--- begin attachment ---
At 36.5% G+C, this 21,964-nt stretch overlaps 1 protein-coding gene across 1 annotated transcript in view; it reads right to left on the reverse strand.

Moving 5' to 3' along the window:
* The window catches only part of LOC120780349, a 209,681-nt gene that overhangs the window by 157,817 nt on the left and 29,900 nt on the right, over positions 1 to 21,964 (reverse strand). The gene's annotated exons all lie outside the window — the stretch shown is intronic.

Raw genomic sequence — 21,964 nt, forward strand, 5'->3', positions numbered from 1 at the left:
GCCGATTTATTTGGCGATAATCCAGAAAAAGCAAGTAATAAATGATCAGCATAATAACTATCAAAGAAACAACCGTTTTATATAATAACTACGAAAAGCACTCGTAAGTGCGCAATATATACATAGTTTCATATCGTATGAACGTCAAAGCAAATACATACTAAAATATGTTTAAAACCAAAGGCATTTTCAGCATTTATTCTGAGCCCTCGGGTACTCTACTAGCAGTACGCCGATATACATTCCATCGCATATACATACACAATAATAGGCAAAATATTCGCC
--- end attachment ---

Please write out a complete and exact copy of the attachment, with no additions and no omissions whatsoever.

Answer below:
At 36.5% G+C, this 21,964-nt stretch overlaps 1 protein-coding gene across 1 annotated transcript in view; it reads right to left on the reverse strand.

Moving 5' to 3' along the window:
* The window catches only part of LOC120780349, a 209,681-nt gene that overhangs the window by 157,817 nt on the left and 29,900 nt on the right, over positions 1 to 21,964 (reverse strand). The gene's annotated exons all lie outside the window — the stretch shown is intronic.

Raw genomic sequence — 21,964 nt, forward strand, 5'->3', positions numbered from 1 at the left:
GCCGATTTATTTGGCGATAATCCAGAAAAAGCAAGTAATAAATGATCAGCATAATAACTATCAAAGAAACAACCGTTTTATATAATAACTACGAAAAGCACTCGTAAGTGCGCAATATATACATAGTTTCATATCGTATGAACGTCAAAGCAAATACATACTAAAATATGTTTAAAACCAAAGGCATTTTCAGCATTTATTCTGAGCCCTCGGGTACTCTACTAGCAGTACGCCGATATACATTCCATCGCATATACATACACAATAATAGGCAAAATATTCGCC